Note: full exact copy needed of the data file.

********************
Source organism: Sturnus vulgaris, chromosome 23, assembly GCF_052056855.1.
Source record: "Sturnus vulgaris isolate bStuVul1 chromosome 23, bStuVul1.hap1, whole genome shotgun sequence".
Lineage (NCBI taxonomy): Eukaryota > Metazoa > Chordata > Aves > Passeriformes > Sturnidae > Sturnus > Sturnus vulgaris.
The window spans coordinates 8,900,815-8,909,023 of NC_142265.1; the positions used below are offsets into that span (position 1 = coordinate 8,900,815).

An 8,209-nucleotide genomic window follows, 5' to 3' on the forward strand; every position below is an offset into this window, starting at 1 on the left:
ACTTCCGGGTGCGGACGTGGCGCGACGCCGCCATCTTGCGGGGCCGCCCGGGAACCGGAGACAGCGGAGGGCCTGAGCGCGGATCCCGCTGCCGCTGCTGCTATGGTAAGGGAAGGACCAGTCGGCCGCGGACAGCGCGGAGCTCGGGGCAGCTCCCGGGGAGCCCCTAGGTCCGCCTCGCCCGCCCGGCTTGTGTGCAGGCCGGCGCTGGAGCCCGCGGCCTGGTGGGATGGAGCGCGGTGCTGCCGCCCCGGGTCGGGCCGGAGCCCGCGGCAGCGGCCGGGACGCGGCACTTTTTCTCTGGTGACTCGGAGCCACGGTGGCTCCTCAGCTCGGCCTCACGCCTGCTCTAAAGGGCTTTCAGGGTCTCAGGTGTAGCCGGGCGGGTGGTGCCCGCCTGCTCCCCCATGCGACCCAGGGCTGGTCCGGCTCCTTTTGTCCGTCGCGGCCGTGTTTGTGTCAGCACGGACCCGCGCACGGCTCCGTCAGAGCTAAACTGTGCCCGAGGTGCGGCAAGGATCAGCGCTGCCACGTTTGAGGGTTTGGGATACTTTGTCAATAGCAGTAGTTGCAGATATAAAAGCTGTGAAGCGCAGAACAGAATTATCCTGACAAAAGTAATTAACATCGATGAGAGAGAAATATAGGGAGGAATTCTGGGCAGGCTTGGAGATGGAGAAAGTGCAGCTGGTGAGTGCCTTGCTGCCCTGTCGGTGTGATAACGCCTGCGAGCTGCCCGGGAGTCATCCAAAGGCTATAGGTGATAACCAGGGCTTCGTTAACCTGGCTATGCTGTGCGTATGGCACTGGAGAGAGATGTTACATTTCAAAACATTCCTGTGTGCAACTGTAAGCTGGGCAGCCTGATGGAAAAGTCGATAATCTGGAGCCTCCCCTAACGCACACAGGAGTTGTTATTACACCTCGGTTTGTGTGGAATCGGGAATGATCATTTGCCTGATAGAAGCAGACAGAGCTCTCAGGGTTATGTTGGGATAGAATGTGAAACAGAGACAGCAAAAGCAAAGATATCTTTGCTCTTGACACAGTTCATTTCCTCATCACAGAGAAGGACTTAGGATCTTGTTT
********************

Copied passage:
Source organism: Sturnus vulgaris, chromosome 23, assembly GCF_052056855.1.
Source record: "Sturnus vulgaris isolate bStuVul1 chromosome 23, bStuVul1.hap1, whole genome shotgun sequence".
Lineage (NCBI taxonomy): Eukaryota > Metazoa > Chordata > Aves > Passeriformes > Sturnidae > Sturnus > Sturnus vulgaris.
The window spans coordinates 8,900,815-8,909,023 of NC_142265.1; the positions used below are offsets into that span (position 1 = coordinate 8,900,815).

An 8,209-nucleotide genomic window follows, 5' to 3' on the forward strand; every position below is an offset into this window, starting at 1 on the left:
ACTTCCGGGTGCGGACGTGGCGCGACGCCGCCATCTTGCGGGGCCGCCCGGGAACCGGAGACAGCGGAGGGCCTGAGCGCGGATCCCGCTGCCGCTGCTGCTATGGTAAGGGAAGGACCAGTCGGCCGCGGACAGCGCGGAGCTCGGGGCAGCTCCCGGGGAGCCCCTAGGTCCGCCTCGCCCGCCCGGCTTGTGTGCAGGCCGGCGCTGGAGCCCGCGGCCTGGTGGGATGGAGCGCGGTGCTGCCGCCCCGGGTCGGGCCGGAGCCCGCGGCAGCGGCCGGGACGCGGCACTTTTTCTCTGGTGACTCGGAGCCACGGTGGCTCCTCAGCTCGGCCTCACGCCTGCTCTAAAGGGCTTTCAGGGTCTCAGGTGTAGCCGGGCGGGTGGTGCCCGCCTGCTCCCCCATGCGACCCAGGGCTGGTCCGGCTCCTTTTGTCCGTCGCGGCCGTGTTTGTGTCAGCACGGACCCGCGCACGGCTCCGTCAGAGCTAAACTGTGCCCGAGGTGCGGCAAGGATCAGCGCTGCCACGTTTGAGGGTTTGGGATACTTTGTCAATAGCAGTAGTTGCAGATATAAAAGCTGTGAAGCGCAGAACAGAATTATCCTGACAAAAGTAATTAACATCGATGAGAGAGAAATATAGGGAGGAATTCTGGGCAGGCTTGGAGATGGAGAAAGTGCAGCTGGTGAGTGCCTTGCTGCCCTGTCGGTGTGATAACGCCTGCGAGCTGCCCGGGAGTCATCCAAAGGCTATAGGTGATAACCAGGGCTTCGTTAACCTGGCTATGCTGTGCGTATGGCACTGGAGAGAGATGTTACATTTCAAAACATTCCTGTGTGCAACTGTAAGCTGGGCAGCCTGATGGAAAAGTCGATAATCTGGAGCCTCCCCTAACGCACACAGGAGTTGTTATTACACCTCGGTTTGTGTGGAATCGGGAATGATCATTTGCCTGATAGAAGCAGACAGAGCTCTCAGGGTTATGTTGGGATAGAATGTGAAACAGAGACAGCAAAAGCAAAGATATCTTTGCTCTTGACACAGTTCATTTCCTCATCACAGAGAAGGACTTAGGATCTTGTTT